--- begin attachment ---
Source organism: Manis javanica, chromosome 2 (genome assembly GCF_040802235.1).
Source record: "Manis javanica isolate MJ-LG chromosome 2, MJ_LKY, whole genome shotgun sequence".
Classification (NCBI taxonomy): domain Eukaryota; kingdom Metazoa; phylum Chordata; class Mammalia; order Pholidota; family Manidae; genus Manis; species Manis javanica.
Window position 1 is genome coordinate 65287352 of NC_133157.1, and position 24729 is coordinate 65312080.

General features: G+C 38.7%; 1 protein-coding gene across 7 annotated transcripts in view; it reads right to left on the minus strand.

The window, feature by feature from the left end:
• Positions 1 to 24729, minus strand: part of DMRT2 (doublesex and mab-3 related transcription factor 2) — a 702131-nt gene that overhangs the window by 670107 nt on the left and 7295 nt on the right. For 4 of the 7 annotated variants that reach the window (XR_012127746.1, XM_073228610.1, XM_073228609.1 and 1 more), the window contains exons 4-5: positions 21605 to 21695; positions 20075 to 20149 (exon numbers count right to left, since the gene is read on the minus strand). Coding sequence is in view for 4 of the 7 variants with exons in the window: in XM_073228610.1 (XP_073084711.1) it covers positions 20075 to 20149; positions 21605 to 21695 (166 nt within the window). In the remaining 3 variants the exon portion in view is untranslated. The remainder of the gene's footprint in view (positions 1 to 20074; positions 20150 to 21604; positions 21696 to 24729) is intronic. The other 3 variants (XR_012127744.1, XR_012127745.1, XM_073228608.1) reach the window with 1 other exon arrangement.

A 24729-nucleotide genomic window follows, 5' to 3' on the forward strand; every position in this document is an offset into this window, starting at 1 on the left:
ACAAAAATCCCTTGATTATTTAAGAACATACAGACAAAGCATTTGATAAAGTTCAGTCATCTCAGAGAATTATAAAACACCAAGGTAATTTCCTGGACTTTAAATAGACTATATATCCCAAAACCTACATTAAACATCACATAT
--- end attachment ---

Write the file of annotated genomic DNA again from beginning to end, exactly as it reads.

Source organism: Manis javanica, chromosome 2 (genome assembly GCF_040802235.1).
Source record: "Manis javanica isolate MJ-LG chromosome 2, MJ_LKY, whole genome shotgun sequence".
Classification (NCBI taxonomy): domain Eukaryota; kingdom Metazoa; phylum Chordata; class Mammalia; order Pholidota; family Manidae; genus Manis; species Manis javanica.
Window position 1 is genome coordinate 65287352 of NC_133157.1, and position 24729 is coordinate 65312080.

General features: G+C 38.7%; 1 protein-coding gene across 7 annotated transcripts in view; it reads right to left on the minus strand.

The window, feature by feature from the left end:
• Positions 1 to 24729, minus strand: part of DMRT2 (doublesex and mab-3 related transcription factor 2) — a 702131-nt gene that overhangs the window by 670107 nt on the left and 7295 nt on the right. For 4 of the 7 annotated variants that reach the window (XR_012127746.1, XM_073228610.1, XM_073228609.1 and 1 more), the window contains exons 4-5: positions 21605 to 21695; positions 20075 to 20149 (exon numbers count right to left, since the gene is read on the minus strand). Coding sequence is in view for 4 of the 7 variants with exons in the window: in XM_073228610.1 (XP_073084711.1) it covers positions 20075 to 20149; positions 21605 to 21695 (166 nt within the window). In the remaining 3 variants the exon portion in view is untranslated. The remainder of the gene's footprint in view (positions 1 to 20074; positions 20150 to 21604; positions 21696 to 24729) is intronic. The other 3 variants (XR_012127744.1, XR_012127745.1, XM_073228608.1) reach the window with 1 other exon arrangement.

A 24729-nucleotide genomic window follows, 5' to 3' on the forward strand; every position in this document is an offset into this window, starting at 1 on the left:
ACAAAAATCCCTTGATTATTTAAGAACATACAGACAAAGCATTTGATAAAGTTCAGTCATCTCAGAGAATTATAAAACACCAAGGTAATTTCCTGGACTTTAAATAGACTATATATCCCAAAACCTACATTAAACATCACATAT